Feeds

ICSTIS wants your views on anonymous SMS

Regulating text flirting

3 Big data security analytics techniques

UK premium-rate regulator ICSTIS has published a consultation document on anonymous SMS services, and is looking for feedback by 7 September.

A few services will, for a fee, send an SMS message anonymously - for the purposes of flirting or practical jokes. ICSTIS said it's only ever had one complaint about misuse of such services, but the potential is obvious.

A header in every anonymous message might work fine for flirting sites, but would detract from the practical joke value, so ICSTIS has suggested an immediate follow-up message should be sent identifying the service - limiting the duration, if not the impact, of text-driven jokes.

ICSTIS also wants companies to keep copies of all messages for 12 months, in case of legal dispute, and suggests they should be licensed to run any anonymous SMS service with a "prior permission" costing £352.50.

The idea of filtering messages by content was rejected by ICSTIS, which rather coyly admitted that content that is offensive to one person might be flirting to another.

ICSTIS only controls services which are paid for by premium-rate numbers: services that take PayPal, credit cards, or other forms of payment are outside its remit. Callers might also switch off calling line ID to send anonymous messages direct.

All this smacks slightly of a regulator looking for something to regulate, and wanting to seem more proactive given the recent scandals surrounding premium-rate services. ®

3 Big data security analytics techniques

More from The Register

next story
A black box for your SUITCASE: Now your lost luggage can phone home – quite literally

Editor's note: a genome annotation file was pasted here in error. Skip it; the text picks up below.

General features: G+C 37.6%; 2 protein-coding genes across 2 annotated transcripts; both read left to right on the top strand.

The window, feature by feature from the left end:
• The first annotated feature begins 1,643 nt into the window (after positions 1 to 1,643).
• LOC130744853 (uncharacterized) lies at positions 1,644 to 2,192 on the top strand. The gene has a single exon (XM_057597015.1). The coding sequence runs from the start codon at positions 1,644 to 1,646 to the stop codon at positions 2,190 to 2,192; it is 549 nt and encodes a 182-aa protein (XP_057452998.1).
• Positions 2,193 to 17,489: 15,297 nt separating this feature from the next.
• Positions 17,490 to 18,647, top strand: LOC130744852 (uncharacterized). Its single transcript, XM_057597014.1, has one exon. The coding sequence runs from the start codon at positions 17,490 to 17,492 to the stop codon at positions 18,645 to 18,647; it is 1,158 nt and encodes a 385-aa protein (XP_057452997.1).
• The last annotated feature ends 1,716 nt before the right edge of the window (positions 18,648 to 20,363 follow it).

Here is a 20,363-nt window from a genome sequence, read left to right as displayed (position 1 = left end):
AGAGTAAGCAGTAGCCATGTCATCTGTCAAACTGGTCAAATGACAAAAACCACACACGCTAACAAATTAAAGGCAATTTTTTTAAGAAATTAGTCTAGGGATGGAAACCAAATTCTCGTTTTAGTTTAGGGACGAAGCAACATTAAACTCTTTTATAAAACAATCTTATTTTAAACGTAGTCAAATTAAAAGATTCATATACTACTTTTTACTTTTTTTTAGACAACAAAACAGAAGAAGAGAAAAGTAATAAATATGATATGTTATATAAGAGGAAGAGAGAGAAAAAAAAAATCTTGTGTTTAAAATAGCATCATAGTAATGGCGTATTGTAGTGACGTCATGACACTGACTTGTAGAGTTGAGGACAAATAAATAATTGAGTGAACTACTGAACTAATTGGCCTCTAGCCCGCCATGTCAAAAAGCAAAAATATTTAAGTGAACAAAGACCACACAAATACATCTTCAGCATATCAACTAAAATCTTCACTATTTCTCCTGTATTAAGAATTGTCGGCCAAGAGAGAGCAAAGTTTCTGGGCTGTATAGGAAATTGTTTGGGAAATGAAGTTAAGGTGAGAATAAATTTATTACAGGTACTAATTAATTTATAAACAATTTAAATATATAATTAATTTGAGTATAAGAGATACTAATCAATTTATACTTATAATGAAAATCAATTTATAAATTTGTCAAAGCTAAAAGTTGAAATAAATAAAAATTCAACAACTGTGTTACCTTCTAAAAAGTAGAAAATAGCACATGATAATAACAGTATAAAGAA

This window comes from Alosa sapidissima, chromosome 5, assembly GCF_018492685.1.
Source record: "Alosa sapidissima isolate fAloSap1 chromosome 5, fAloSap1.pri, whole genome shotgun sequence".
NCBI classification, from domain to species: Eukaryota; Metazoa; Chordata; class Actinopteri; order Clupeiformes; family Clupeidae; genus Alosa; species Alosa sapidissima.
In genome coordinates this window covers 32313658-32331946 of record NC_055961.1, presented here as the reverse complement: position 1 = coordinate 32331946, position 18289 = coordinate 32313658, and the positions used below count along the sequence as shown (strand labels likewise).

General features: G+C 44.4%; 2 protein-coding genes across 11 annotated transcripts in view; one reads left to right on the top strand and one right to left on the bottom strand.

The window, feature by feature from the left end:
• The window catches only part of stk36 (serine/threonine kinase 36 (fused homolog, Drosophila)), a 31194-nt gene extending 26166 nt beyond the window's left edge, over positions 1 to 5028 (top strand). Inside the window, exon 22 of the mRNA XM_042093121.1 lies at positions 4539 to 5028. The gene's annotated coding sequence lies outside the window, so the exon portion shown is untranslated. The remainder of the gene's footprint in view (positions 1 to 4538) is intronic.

Breakfast in London, lunch in NYC, and your clothes in Peru
Broadband Secretary of SHEEP sensationally quits Cabinet
Maria Miller finally resigns over expenses row
Skype pimps pro-level broadcast service
Playing Cat and Mouse with the media
EE dismisses DATA-BURNING glitch with Orange Mail app
Bug quietly slurps PAYG credit - yet EE denies it exists
Like Google, Comcast might roll its own mobile voice network
Says anything's possible if regulators approve merger with Time Warner
Turnbull leaves Australia's broadband blackspots in the dark
New Statement of Expectations to NBN Co offers get-out clauses for blackspot builds
Facebook claims 100 MEEELLION active users in India
Who needs China when you've got the next billion in your sights?
Facebook splats in-app chat, whacks brats into crack yakety-yak app
Jibber-jabbering addicts turfed out just as Zuck warned
prev story

Whitepapers

Designing a defence for mobile apps
In this whitepaper learn the various considerations for defending mobile applications; from the mobile application architecture itself to the myriad testing technologies needed to properly assess mobile applications risk.
3 Big data security analytics techniques
Applying these Big Data security analytics techniques can help you make your business safer by detecting attacks early, before significant damage is done.
Five 3D headsets to be won!
We were so impressed by the Durovis Dive headset we’ve asked the company to give some away to Reg readers.
The benefits of software based PBX
Why you should break free from your proprietary PBX and how to leverage your existing server hardware.
Securing web applications made simple and scalable
In this whitepaper learn how automated security testing can provide a simple and scalable way to protect your web applications.